But if you’re not happy enough with this first model and want to try something else, and this audi doesn’t offer anything else, then simply move on to somebody else that will offer you something else to try out.

It’d be about the same amount of effort to try out 2 or 3 brands/models consecutively, except that you won’t be trying them all through the same audi, but through more than one audi.

But you should do some due diligence to make sure that the one you’re trying out first meets most of your criteria. Like MDB said, if you will not consider moving to an iPhone and don’t want an intermediate streamer, then try out the Phonak Audeo Marvel first. But if you’re flexible about moving to an iPhone, or are willing to use an intermediate streamer, then you can try the other major brands/models first if you want.


#13

Real Ear Measurement, sometimes called Live Speech Mapping or something similar, is when they put a small microphone in your ear, near the eardrum, followed by the hearing aid. Everyone’s ear canal is shaped differently. The shape of your ear canal affects the sound produced. REM ensures that your hearing aids are accurately targeting your loss.
Many people here are of the opinion that the fitter is as important, if not more important, than the brand of aid. As @Neville pointed out, differences between brands can be pretty minimal. Differences between people can be huge.
I’m working with a new audi right now. He prefers Starkey. I’ve not heard many good things about Starkey, so I asked him to justify his preference. He proceeded to do so, and like your audi, he felt this was the best solution for me. BUT, he also gave me a written 45 day 100% money back guarantee. He also assured me that if I didn’t like them, we could try any other brand. I tried the Starkeys, and returned them. They were fine aids, but I didn’t care for the Bluetooth functionality (I too am an Android guy). I have an appointment on the 10th to be fitted with Phonak Marvels.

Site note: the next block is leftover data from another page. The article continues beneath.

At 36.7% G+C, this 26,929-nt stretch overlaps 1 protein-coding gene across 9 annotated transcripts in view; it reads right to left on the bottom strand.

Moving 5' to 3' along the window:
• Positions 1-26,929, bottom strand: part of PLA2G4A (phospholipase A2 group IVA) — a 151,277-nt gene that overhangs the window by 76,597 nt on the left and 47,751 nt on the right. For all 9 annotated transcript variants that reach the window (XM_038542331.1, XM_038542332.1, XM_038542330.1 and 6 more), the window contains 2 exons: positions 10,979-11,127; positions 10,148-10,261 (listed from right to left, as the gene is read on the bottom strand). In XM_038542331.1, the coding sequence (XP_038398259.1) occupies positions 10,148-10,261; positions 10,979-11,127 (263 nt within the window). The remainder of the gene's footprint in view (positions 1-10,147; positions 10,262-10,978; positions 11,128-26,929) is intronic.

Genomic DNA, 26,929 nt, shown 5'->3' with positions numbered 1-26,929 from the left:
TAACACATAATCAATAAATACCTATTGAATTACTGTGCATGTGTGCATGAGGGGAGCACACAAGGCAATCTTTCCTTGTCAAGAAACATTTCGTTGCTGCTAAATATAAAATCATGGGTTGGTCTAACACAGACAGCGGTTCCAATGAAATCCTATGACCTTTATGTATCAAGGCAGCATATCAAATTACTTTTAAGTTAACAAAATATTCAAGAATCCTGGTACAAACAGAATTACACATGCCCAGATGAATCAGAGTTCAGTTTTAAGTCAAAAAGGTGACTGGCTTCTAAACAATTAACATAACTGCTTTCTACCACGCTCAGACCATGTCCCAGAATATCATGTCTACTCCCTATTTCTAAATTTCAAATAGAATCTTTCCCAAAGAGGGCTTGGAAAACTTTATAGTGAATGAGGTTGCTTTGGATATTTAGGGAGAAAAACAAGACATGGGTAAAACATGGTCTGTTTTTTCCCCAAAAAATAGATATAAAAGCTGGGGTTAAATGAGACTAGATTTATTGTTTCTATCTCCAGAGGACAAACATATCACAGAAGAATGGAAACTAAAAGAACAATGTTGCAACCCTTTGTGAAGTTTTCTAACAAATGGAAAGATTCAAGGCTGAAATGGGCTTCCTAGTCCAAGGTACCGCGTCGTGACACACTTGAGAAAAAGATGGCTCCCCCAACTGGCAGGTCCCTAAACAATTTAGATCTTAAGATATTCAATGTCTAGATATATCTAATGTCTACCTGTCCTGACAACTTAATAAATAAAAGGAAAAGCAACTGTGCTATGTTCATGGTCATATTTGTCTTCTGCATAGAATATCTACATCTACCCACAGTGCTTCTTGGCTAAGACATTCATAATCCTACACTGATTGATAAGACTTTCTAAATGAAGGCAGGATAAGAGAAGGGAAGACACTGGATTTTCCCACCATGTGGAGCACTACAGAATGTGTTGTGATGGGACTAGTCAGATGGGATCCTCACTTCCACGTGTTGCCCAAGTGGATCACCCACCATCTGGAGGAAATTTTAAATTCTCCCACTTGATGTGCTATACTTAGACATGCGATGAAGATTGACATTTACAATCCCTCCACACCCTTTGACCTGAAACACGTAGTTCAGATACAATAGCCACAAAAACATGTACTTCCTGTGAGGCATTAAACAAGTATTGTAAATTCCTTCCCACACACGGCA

So, make sure you like and trust your audi. Don’t be afraid to go elsewhere if need be. I would like to see a little more flexibility on her part.


#14

Is your audiologist independent or “sponsored” by Oticon? After my long-time audiologist moved away I tried a few local offices that swore they could work on my Oticon’s but turned out to be offices for other brands. They tested my hearing then told me my practically new Oticon’s were crap & I really should buy their brand for their special “today-only” price. I finally landed w/a local hospital-sponsored hearing center that is truly brand agnostic.

That said, if you really want rechargeable, Android-compatible aids you’re going to have to be firm w/your audiologist or go somewhere else.

Good luck!


#15